Home      Discussion      Topics      Dictionary      Almanac
Signup       Login
Qashqai

Qashqai

Discussion
Ask a question about 'Qashqai'
Start a new discussion about 'Qashqai'
Answer questions from other users
Full Discussion Forum
 
Encyclopedia
Qashqai are the largest group of nomadic pastoralists
Pastoralism
Pastoralism or pastoral farming is the branch of agriculture concerned with the raising of livestock. It is animal husbandry: the care, tending and use of animals such as camels, goats, cattle, yaks, llamas, and sheep. It may have a mobile aspect, moving the herds in search of fresh pasture and...

 people of Azeri descent who mainly live in the provinces of Fars, Khuzestan and southern Isfahan on the territory of modern Iran
Iran
Iran , officially the Islamic Republic of Iran , is a country in Southern and Western Asia. The name "Iran" has been in use natively since the Sassanian era and came into use internationally in 1935, before which the country was known to the Western world as Persia...

, especially around the city of Shiraz
Shiraz
Shiraz may refer to:* Shiraz, Iran, a city in Iran* Shiraz County, an administrative subdivision of Iran* Vosketap, Armenia, formerly called ShirazPeople:* Hovhannes Shiraz, Armenian poet* Ara Shiraz, Armenian sculptor...

 in Fars. They speak the Qashqai language
Qashqai language
Qashqai is a Turkic language spoken by the Qashqai people, an ethnic group living mainly in the Fars region of Iran. Estimates of the number of Qashqai speakers vary. Ethnologue gives a figure of one and a half million...

 which is a member of the Turkic family of languages
Turkic languages
The Turkic languages constitute a language family of at least thirty five languages, spoken by Turkic peoples across a vast area from Eastern Europe and the Mediterranean to Siberia and Western China, and are considered to be part of the proposed Altaic language family.Turkic languages are spoken...

 and is very close to Azerbaijani language
Azerbaijani language
Azerbaijani or Azeri or Torki is a language belonging to the Turkic language family, spoken in southwestern Asia by the Azerbaijani people, primarily in Azerbaijan and northwestern Iran...

. The Qashqai were originally nomadic pastoralists
Pastoralism
Pastoralism or pastoral farming is the branch of agriculture concerned with the raising of livestock. It is animal husbandry: the care, tending and use of animals such as camels, goats, cattle, yaks, llamas, and sheep. It may have a mobile aspect, moving the herds in search of fresh pasture and...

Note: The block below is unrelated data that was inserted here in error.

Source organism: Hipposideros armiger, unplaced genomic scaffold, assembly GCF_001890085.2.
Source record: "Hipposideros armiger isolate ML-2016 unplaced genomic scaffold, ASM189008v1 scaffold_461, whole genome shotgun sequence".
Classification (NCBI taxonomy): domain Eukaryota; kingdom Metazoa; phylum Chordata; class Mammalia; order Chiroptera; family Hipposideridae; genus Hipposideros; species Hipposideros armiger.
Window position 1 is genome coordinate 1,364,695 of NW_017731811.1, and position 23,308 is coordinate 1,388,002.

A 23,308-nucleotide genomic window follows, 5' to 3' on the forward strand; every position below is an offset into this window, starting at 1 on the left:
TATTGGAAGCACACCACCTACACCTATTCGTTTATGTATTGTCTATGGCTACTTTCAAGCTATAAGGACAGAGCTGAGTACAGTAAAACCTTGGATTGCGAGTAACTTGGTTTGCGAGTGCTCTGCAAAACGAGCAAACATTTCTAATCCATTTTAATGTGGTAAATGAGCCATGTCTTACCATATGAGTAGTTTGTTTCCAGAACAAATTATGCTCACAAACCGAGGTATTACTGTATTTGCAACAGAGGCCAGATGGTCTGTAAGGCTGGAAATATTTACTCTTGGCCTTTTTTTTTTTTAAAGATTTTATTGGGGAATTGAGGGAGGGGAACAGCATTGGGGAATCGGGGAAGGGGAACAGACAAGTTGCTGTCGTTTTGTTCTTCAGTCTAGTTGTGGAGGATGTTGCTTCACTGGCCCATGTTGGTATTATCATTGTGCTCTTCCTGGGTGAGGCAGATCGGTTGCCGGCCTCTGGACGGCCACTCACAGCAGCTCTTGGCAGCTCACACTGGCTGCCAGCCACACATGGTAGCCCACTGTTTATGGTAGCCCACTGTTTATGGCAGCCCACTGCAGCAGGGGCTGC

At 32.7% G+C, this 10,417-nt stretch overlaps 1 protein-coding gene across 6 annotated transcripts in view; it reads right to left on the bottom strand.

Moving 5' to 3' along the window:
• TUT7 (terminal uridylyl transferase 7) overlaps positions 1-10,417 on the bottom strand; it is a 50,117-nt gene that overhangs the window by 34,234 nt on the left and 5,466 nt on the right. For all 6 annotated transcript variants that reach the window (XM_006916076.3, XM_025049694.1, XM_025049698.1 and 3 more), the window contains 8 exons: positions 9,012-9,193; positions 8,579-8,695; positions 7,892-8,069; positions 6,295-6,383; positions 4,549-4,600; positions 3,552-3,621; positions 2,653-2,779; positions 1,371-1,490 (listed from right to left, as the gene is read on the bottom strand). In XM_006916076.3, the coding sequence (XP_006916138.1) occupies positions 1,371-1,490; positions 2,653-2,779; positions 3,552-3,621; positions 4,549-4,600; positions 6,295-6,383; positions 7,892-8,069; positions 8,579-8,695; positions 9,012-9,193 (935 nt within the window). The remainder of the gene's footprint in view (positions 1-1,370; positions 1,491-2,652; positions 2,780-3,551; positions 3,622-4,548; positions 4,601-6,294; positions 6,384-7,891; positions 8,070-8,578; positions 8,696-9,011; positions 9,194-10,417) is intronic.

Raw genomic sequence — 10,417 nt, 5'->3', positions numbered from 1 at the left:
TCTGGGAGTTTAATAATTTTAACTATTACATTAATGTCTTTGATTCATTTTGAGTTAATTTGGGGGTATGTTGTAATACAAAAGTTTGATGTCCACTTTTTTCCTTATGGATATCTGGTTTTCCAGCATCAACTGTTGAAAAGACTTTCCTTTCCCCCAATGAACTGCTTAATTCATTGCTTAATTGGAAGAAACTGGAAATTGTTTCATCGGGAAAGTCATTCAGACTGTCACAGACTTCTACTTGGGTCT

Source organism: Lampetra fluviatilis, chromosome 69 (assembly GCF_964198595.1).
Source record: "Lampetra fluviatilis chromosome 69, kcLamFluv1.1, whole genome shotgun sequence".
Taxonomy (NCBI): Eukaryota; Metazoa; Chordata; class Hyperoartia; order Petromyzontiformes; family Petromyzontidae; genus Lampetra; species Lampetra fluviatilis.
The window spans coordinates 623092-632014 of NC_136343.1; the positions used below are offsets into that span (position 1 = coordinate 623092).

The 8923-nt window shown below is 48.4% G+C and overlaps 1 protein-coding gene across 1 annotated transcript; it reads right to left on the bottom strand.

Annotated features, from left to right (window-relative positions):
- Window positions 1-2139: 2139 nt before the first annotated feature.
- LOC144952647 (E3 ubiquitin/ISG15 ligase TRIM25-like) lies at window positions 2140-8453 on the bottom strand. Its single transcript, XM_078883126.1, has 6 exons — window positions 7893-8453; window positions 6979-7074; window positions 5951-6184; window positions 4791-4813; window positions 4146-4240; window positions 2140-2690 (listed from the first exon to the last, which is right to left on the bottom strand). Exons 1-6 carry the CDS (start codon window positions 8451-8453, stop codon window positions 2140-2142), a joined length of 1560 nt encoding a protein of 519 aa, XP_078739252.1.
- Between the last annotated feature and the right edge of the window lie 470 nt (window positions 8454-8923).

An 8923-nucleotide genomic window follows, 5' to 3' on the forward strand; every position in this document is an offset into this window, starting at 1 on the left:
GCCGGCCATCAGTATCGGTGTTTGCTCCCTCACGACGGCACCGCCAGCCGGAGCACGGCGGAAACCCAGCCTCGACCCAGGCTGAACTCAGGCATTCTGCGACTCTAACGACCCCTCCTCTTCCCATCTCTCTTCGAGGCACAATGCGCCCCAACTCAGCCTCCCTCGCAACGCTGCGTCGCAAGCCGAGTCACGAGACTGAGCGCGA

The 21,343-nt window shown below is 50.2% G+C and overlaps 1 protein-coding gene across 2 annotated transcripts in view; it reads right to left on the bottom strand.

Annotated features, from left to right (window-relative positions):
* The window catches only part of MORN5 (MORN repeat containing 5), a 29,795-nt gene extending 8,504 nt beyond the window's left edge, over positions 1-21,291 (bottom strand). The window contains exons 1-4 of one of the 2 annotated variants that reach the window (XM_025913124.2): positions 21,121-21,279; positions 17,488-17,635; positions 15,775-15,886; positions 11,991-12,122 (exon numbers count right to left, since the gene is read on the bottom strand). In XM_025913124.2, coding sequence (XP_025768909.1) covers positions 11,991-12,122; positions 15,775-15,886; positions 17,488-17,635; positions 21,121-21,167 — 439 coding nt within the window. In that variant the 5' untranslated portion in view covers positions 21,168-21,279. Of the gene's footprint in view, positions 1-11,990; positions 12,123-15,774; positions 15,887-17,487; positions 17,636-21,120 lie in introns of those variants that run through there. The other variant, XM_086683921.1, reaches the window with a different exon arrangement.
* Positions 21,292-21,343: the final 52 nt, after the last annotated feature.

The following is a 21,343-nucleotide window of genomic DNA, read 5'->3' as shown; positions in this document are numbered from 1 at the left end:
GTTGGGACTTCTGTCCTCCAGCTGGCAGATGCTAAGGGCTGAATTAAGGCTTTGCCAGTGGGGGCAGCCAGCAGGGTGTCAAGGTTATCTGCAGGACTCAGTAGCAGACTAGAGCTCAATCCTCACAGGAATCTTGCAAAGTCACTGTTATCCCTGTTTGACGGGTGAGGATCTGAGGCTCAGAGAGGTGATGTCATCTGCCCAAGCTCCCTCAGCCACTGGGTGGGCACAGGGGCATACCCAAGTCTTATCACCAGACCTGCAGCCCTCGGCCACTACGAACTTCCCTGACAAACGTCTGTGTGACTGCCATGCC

and some remain so today. The traditional nomadic Qashqai travelled with their flocks each year from the summer highland pastures north of Shiraz roughly 480 km or 300 mi south to the winter pastures on lower (and warmer) lands near the Persian Gulf
Persian Gulf
The Persian Gulf, in Southwest Asia, is an extension of the Indian Ocean located between Iran and the Arabian Peninsula.The Persian Gulf was the focus of the 1980–1988 Iran-Iraq War, in which each side attacked the other's oil tankers...

, to the southwest of Shiraz. The majority, however, have now become partially or wholly sedentary. The trend towards settlement has been increasing markedly since the 1960s.

The Qashqai are made up of a number of tribes and sub-tribes including the Amalaeh, Darreh-Shuri, Kashkuli, Shesh(6) Baluki, Farsimadan, Qaracheh, Rahimi and Safi -Khani.

History



Historically, the Turkic languages are believed to have arrived in Iran from Central Asia from the 11th or 12th centuries onwards. According to the Encyclopædia Iranica
Encyclopædia Iranica
Encyclopædia Iranica is a project whose goal is to create a comprehensive and authoritative English language encyclopedia about the history, culture, and civilization of Iranian peoples from prehistory to modern times...

: "Like most present-day tribal confederacies in Persia, the Il-e Qašqāʾi is a conglomeration of clans of different ethnic origins, Lori, Kurdish, Arab and Turkic.
"To survive, nomad
Nomad
Nomadic people , commonly known as itinerants in modern-day contexts, are communities of people who move from one place to another, rather than settling permanently in one location. There are an estimated 30-40 million nomads in the world. Many cultures have traditionally been nomadic, but...

s have always been obliged to fight. They lead a wandering life and do not accumulate documents and archives.
But in the evenings, around fires that are burning low, the elders will relate striking events, deeds of valour in which the tribes pride themselves. Thus the epic tale is told from father to son, down through the ages.
The tribes of Central Asia were forced by wars, strife, upheavals, to abandon their steppes and seek new pasture grounds . . . so the Huns
Huns
The Huns were a group of nomadic people who, appearing from east of the Volga River, migrated into Europe c. AD 370 and established the vast Hunnic Empire there. Since de Guignes linked them with the Xiongnu, who had been northern neighbours of China 300 years prior to the emergence of the Huns,...